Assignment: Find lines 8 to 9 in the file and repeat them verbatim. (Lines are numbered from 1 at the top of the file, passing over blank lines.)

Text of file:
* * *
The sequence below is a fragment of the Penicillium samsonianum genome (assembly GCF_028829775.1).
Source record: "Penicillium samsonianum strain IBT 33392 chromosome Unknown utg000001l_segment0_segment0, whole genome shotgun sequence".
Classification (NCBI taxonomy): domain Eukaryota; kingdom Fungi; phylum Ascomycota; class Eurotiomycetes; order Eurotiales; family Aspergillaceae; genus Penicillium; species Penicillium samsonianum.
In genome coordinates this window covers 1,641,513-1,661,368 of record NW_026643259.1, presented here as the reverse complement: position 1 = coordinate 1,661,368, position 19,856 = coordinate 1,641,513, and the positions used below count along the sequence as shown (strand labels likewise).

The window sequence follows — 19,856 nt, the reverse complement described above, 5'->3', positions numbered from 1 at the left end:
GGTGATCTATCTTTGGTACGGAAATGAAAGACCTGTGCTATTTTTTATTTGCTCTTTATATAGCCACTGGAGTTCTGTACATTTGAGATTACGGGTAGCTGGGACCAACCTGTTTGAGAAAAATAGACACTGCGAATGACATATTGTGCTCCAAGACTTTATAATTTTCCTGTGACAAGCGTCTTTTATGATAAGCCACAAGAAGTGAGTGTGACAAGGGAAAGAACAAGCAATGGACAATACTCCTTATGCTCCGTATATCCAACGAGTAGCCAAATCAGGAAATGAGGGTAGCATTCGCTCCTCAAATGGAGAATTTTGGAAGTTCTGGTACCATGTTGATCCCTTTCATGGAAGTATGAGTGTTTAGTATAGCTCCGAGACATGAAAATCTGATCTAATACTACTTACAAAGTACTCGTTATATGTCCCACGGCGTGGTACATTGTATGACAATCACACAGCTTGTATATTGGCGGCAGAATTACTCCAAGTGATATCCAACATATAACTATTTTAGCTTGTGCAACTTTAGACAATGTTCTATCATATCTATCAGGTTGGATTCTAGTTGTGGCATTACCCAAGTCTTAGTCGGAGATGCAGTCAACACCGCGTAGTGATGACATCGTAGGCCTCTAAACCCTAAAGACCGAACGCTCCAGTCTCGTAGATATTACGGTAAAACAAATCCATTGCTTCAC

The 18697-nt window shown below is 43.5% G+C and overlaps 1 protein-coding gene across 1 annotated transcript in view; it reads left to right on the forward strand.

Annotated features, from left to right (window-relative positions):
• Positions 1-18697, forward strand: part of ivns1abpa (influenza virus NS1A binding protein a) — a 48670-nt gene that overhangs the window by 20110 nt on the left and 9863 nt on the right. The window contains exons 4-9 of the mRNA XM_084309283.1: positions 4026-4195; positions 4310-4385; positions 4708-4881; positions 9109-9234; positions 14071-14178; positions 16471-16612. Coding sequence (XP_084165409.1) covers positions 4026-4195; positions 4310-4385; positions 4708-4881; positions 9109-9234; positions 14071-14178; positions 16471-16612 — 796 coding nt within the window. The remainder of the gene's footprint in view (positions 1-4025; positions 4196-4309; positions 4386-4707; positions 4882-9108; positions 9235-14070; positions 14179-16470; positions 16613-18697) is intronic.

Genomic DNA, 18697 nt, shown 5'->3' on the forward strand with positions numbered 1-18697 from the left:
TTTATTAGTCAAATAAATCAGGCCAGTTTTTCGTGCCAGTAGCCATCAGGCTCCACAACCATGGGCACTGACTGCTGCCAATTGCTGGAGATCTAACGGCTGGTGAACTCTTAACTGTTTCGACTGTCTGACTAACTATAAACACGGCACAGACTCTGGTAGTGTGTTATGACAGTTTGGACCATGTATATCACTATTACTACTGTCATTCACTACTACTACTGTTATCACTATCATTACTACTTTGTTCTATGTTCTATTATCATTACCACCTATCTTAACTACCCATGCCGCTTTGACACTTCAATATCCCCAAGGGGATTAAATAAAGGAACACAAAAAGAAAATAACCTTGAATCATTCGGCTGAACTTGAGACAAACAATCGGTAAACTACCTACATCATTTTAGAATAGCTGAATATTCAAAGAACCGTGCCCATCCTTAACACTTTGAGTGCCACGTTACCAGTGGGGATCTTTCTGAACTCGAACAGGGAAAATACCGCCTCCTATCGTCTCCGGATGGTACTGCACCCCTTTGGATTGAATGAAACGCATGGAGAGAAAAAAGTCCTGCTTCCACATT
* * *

Annotated features, from left to right (window-relative positions):
• Positions 1-18697, forward strand: part of ivns1abpa (influenza virus NS1A binding protein a) — a 48670-nt gene that overhangs the window by 20110 nt on the left and 9863 nt on the right. The window contains exons 4-9 of the mRNA XM_084309283.1: positions 4026-4195; positions 4310-4385; positions 4708-4881; positions 9109-9234; positions 14071-14178; positions 16471-16612. Coding sequence (XP_084165409.1) covers positions 4026-4195; positions 4310-4385; positions 4708-4881; positions 9109-9234; positions 14071-14178; positions 16471-16612 — 796 coding nt within the window. The remainder of the gene's footprint in view (positions 1-4025; positions 4196-4309; positions 4386-4707; positions 4882-9108; positions 9235-14070; positions 14179-16470; positions 16613-18697) is intronic.